model_h = np.array([0, 15, 58, 124.7, 221.5])
model_v = np.array([0, 10.7, 21.5, 32.5, 44])

video_v = np.array([0, 2, 7.8, 16.5, 26.3])

T_start = 3.5

a_guess = 4.04

plt.figure()
plt.subplot(2, 1, 1)
plt.plot(time +T_start, model_v, '-k')
plt.plot(time, video_v, 'ob')
plt.plot([-1, 14], [0, 0], '-k', linewidth=0.5)
plt.plot(time_smooth, a_guess * (time_smooth - T_start).clip(0, None), '--r')
plt.xlim(-1, 14)
plt.ylim(-2, 42)
plt.title('vertical speed (m/s)')
plt.subplot(2, 1, 2)
plt.plot(time + T_start, model_h, '-k')
plt.plot(time_smooth, 0.5 * a_guess * (time_smooth - T_start).clip(0, None)**2, '--r')
plt.plot([-1, 14], [0, 0], '-k', linewidth=0.5)
plt.xlim(-1, 14)
plt.ylim(-10, 210)
plt.title('vertical height (m)')
plt.xlabel('time (sec)')
plt.show()
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    $\begingroup$ Edited post with tables for 0, 2.5, 5, 7.5 and 10 seconds $\endgroup$ – mad.redhead Oct 4 at 12:43
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    $\begingroup$ @OrganicMarble it's simply an extreme example of what I've explained. The answer is rocket-agnostic; check the sentence directly above the video. (basically T=0 doesn't mean anything, the rocket starts moving when it decides to start moving) $\endgroup$ – uhoh Oct 4 at 15:46
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    $\begingroup$ Wow... I really surprised you put THAT much effort in explaining some simple (at first look) things in rocket science to a newbie, like me... The world is not without good people :). Im going to look thru this, and write you, if I`ll have more issues. But with answer like this, I guess i wont have any problems :). Thanks also for including code, im familliar with that library for plots. **Im still amazed, and very grateful!!! $\endgroup$ – mad.redhead Oct 4 at 17:58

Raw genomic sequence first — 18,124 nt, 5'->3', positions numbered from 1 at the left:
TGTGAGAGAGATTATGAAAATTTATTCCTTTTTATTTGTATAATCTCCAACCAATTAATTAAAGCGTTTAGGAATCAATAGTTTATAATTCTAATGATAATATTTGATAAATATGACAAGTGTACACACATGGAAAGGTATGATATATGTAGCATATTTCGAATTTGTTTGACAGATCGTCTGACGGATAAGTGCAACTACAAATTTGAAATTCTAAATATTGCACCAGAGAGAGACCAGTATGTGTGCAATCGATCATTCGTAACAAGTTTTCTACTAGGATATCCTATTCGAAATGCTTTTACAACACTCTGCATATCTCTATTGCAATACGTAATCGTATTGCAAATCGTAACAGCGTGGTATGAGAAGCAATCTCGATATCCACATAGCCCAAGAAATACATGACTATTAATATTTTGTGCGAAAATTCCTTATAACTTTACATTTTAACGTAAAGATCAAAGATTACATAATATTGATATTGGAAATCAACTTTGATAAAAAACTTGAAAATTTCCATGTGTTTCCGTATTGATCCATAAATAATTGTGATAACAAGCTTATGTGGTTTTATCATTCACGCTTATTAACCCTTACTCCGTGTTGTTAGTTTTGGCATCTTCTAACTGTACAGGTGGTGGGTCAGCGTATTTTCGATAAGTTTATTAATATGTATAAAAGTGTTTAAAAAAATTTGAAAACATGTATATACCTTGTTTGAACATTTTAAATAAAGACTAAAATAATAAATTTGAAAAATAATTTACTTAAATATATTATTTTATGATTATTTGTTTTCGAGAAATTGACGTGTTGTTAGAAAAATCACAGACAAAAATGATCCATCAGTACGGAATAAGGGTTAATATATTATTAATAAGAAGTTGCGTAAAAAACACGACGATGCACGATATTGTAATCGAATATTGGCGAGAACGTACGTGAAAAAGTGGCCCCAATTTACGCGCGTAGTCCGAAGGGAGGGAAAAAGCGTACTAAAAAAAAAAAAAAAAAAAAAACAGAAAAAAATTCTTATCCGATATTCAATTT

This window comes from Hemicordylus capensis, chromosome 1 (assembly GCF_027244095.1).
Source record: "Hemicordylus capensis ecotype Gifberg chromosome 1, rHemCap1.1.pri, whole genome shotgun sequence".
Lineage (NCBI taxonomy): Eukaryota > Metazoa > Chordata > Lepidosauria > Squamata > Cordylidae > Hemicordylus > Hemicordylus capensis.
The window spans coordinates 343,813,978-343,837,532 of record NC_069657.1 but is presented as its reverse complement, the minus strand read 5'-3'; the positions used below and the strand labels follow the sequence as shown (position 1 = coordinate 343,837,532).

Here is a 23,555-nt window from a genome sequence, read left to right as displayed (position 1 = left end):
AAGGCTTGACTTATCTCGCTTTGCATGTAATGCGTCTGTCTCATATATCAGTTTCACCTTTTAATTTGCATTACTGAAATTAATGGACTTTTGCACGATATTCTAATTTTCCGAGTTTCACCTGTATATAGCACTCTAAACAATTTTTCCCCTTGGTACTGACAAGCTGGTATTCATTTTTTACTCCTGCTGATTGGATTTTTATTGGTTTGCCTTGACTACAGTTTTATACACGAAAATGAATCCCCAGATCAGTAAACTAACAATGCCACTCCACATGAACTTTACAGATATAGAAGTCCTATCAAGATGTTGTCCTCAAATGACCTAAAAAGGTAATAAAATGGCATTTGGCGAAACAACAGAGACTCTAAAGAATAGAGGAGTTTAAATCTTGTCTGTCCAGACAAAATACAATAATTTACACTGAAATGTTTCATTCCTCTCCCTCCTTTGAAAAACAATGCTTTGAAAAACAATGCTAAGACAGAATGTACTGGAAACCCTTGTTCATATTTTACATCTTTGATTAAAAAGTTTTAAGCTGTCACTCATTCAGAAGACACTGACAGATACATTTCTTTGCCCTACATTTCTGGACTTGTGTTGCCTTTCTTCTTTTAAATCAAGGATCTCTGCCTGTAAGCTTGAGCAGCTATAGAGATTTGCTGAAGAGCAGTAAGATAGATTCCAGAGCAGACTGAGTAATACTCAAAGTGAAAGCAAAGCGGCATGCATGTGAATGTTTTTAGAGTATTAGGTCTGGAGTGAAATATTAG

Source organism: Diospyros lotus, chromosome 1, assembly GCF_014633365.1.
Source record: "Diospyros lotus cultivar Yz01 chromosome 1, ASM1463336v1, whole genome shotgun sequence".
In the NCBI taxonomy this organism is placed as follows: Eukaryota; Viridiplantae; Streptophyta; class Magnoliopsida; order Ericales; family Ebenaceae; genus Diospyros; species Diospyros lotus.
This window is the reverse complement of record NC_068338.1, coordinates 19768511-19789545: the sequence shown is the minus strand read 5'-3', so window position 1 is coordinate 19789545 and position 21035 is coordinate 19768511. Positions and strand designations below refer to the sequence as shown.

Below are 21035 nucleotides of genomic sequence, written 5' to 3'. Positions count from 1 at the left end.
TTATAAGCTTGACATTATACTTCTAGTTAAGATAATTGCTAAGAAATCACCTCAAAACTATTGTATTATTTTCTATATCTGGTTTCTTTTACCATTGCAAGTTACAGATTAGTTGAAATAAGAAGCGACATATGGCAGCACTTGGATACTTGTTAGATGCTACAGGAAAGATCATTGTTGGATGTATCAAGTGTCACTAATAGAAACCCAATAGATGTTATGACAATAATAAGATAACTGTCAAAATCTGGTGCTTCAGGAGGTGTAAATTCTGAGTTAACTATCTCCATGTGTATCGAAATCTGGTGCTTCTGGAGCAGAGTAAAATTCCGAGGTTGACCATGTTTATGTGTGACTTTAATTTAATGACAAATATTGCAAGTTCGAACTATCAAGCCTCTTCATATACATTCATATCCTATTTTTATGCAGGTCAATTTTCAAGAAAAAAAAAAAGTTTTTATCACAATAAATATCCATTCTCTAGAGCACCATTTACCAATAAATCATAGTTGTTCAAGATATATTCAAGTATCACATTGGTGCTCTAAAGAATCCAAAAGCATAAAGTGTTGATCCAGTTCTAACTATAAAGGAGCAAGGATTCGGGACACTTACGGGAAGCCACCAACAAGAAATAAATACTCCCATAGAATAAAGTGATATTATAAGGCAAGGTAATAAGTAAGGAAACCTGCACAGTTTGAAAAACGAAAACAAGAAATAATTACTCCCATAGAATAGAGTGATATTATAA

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    $\begingroup$ "Play the video slowly, like 1/4 or 1/8 speed, and stop it each time the timer changes from one seconds digit to the next, and write down the velocity.". Youtube lets you even step through videos frame-by-frame with . and , ;) (forward and reverse) $\endgroup$ – Polygnome Oct 4 at 19:11
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    $\begingroup$ @mad.redhead I don't know if I'm a good person but I'm basically just addicted to Stack Exchange ;-) You're welcome to follow up here in comments with more clarifications on this question, but if you have a new issue I recommend that you ask about it by posting a new question and linking back to your old question for background. That way it has maximum visibility to everyone which in turn maximizes the quantity/quality/diversity of answers. $\endgroup$ – uhoh Oct 4 at 22:54